a. The peak longitudinal deceleration may be reduced, however the onset rate of the deceleration must be equal to or greater than the crash pulse identified in § 23.562.
b. The peak longitudinal deceleration must be above the deployment threshold of the crash sensor, and equal to or greater than the forward static design longitudinal load factor required by the original certification basis of the airplane.
The means of protection must take into consideration a range of stature from a 5th percentile female to a 95th percentile male. The inflatable restraint must provide a consistent approach to energy absorption throughout that range.
2. The inflatable restraint must provide adequate protection for each occupant. In addition, unoccupied seats that have an active restraint must not constitute a hazard to any occupant.
3. The design must prevent the inflatable restraint from being incorrectly buckled and/or incorrectly installed such that the airbag would not properly deploy. Alternatively, it must be shown that such deployment is not hazardous to the occupant and will provide the required protection.
4. It must be shown that the inflatable restraint system is not susceptible to inadvertent deployment as a result of wear and tear or the inertial loads resulting from in-flight or ground maneuvers (including gusts and hard landings) that are likely to be experienced in service.
5. It must be shown (or be extremely improbable) that an inadvertent deployment of the restraint system during the most critical part of the flight does not impede the pilot's ability to maintain control of the airplane or cause an unsafe condition (or hazard to the airplane). In addition, a deployed inflatable restraint must be at least as strong as a Technical Standard Order (C114) 5-point harness.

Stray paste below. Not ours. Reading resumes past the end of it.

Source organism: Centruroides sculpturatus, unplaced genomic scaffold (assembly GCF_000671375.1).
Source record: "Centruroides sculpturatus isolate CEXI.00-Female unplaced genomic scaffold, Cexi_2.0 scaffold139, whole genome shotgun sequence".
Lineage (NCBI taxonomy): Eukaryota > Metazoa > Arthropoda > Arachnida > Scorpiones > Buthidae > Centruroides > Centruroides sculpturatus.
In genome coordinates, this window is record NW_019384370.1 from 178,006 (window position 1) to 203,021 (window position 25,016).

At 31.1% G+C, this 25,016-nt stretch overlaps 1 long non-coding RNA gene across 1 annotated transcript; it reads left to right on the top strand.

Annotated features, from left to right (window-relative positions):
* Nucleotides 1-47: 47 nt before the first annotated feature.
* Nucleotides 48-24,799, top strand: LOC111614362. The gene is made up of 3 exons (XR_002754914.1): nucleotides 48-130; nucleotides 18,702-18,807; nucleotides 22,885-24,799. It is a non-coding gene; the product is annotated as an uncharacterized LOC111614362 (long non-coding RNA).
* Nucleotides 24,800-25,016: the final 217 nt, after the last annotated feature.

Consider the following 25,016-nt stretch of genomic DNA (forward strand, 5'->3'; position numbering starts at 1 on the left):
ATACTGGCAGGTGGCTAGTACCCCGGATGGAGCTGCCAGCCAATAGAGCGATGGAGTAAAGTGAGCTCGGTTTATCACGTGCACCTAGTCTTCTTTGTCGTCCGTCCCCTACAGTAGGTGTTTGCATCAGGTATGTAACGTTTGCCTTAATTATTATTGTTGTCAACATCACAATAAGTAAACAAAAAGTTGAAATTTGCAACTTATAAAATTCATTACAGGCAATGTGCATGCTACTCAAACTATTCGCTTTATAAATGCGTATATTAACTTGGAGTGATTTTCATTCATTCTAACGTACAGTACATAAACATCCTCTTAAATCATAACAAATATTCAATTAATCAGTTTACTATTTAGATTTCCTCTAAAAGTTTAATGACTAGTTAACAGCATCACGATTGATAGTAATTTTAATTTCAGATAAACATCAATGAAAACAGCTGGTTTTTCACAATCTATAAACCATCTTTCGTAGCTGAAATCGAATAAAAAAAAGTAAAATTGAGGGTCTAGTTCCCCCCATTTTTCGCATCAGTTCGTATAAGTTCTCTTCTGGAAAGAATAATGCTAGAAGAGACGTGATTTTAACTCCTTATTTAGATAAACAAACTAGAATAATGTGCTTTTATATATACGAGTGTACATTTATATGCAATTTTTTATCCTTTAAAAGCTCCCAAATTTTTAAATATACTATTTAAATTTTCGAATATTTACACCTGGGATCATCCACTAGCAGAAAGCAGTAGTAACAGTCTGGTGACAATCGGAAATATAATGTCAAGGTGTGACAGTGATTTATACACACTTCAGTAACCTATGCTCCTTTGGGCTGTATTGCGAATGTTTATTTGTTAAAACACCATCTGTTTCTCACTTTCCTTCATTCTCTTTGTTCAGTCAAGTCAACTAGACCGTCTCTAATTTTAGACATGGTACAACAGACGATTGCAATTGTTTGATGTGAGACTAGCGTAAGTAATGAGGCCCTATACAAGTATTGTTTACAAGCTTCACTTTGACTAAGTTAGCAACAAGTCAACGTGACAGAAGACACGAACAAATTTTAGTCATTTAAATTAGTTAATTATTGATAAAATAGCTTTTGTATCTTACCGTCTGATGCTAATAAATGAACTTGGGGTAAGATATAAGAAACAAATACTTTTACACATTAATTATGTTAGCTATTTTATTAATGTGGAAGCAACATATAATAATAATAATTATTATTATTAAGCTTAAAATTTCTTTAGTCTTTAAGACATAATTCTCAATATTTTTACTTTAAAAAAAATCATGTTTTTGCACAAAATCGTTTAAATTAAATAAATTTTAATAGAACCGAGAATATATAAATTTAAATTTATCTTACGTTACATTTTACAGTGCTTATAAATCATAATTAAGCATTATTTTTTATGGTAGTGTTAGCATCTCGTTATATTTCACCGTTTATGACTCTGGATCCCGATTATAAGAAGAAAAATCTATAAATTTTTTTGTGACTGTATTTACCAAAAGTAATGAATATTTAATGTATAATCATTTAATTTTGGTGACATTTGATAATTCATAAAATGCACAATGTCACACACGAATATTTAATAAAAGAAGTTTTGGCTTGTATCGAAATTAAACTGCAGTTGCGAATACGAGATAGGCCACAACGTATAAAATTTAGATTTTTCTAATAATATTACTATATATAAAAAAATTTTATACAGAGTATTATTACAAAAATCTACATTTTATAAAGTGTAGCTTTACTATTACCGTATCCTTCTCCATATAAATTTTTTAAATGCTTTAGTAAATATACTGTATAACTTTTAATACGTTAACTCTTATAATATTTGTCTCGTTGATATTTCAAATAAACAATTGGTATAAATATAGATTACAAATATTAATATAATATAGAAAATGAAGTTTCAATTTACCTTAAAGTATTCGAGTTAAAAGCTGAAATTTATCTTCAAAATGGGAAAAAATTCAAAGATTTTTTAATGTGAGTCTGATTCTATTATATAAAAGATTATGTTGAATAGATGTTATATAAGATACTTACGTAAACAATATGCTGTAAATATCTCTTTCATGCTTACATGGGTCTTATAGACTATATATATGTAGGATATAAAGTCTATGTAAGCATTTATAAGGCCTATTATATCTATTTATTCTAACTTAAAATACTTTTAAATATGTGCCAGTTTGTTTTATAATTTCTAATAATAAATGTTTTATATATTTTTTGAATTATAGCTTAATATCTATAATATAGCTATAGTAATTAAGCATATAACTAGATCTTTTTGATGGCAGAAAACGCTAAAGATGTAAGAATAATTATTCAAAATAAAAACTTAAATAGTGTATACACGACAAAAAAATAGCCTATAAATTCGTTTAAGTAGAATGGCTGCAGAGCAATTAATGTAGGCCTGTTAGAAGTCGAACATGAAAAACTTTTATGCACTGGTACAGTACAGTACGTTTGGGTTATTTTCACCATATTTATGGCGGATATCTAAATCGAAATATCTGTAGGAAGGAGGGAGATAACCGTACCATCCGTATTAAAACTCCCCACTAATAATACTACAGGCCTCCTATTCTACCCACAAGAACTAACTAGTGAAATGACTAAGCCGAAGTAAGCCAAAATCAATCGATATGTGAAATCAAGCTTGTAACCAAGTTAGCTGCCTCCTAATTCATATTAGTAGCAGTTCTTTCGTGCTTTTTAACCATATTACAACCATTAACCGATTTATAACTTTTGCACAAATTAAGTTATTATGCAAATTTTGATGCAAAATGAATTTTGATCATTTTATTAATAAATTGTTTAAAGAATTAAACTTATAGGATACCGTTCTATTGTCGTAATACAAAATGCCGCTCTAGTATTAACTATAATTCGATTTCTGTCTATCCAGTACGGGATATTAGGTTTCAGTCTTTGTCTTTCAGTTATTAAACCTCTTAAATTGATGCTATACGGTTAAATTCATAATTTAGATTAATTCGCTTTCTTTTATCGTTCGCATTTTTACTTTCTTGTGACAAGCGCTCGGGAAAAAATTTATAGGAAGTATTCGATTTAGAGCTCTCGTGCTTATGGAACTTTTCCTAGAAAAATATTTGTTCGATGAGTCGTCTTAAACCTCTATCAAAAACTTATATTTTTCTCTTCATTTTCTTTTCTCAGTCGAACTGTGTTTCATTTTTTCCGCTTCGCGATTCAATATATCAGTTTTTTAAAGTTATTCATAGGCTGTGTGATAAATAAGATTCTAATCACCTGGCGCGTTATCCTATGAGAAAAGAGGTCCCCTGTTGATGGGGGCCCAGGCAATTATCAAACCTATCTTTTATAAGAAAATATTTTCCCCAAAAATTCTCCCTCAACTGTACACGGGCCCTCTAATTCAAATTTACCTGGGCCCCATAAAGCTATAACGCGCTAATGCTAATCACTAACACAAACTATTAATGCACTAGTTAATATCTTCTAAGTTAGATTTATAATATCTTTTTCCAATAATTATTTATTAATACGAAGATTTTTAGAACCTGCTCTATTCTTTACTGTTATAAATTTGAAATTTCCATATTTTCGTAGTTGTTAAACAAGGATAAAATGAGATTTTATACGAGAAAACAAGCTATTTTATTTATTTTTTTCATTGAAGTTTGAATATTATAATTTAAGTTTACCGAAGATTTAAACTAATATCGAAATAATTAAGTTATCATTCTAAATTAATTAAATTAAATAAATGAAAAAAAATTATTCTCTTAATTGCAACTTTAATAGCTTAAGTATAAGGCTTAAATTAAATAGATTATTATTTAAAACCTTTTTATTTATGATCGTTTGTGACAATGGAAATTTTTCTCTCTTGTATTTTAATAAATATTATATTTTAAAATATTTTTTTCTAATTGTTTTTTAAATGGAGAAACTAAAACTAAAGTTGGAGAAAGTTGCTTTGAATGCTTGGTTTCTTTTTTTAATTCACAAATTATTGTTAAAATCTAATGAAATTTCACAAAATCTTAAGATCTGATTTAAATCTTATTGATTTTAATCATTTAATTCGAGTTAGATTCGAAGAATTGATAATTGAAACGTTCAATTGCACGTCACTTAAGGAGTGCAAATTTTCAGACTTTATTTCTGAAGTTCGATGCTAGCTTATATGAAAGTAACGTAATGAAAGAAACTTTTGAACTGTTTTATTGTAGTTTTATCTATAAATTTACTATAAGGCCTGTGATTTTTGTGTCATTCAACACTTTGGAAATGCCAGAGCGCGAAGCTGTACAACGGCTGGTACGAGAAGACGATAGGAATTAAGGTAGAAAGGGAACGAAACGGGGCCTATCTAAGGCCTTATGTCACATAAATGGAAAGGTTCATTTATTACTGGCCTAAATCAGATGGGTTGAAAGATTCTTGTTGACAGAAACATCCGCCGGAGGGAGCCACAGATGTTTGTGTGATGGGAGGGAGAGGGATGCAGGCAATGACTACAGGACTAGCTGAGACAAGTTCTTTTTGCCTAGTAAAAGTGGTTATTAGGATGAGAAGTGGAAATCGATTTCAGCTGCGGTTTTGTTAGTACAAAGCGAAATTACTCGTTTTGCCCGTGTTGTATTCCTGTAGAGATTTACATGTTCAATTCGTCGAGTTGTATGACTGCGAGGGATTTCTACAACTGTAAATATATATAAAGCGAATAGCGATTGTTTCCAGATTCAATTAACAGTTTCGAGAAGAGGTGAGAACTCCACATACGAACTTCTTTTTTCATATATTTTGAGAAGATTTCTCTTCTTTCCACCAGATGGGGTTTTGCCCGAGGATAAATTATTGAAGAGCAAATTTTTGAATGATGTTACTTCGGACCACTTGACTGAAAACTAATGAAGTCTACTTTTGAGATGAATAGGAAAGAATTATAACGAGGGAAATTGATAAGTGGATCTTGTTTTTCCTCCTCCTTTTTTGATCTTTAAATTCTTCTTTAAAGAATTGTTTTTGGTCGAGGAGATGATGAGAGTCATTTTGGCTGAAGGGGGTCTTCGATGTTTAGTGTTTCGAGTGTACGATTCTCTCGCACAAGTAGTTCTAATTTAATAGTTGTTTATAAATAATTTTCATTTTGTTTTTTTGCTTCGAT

6. It must be shown that deployment of the inflatable restraint system is not hazardous to the occupant or result in injuries that could impede rapid egress. This assessment should include occupants whose restraint is loosely fastened.
7. It must be shown that an inadvertent deployment that could cause injury to a standing or sitting person is improbable.
8. It must be shown that the inflatable restraint will not impede rapid egress of the occupants 10 seconds after its deployment.
9. For the purposes of complying with HIRF and lightning requirements, the inflatable restraint system is considered a critical system since its deployment could have a hazardous effect on the airplane.
10. It must be shown that the inflatable restraints will not release hazardous quantities of gas or particulate matter into the cabin.
11. The inflatable restraint system installation must be protected from the effects of fire such that no hazard to occupants will result.
12. There must be a means to verify the integrity of the inflatable restraint activation system prior to each flight or it must be demonstrated to reliably operate between inspection intervals.
13. A life limit must be established for appropriate system components.
14. Qualification testing of the internal firing mechanism must be performed at vibration levels appropriate for a general aviation airplane.Start Signature
Issued in Kansas City, Missouri on November 24, 2004.
James E. Jackson,
Acting Manager, Small Airplane Directorate, Aircraft Certification Services.
[FR Doc. 04-26979 Filed 12-7-04; 8:45 am]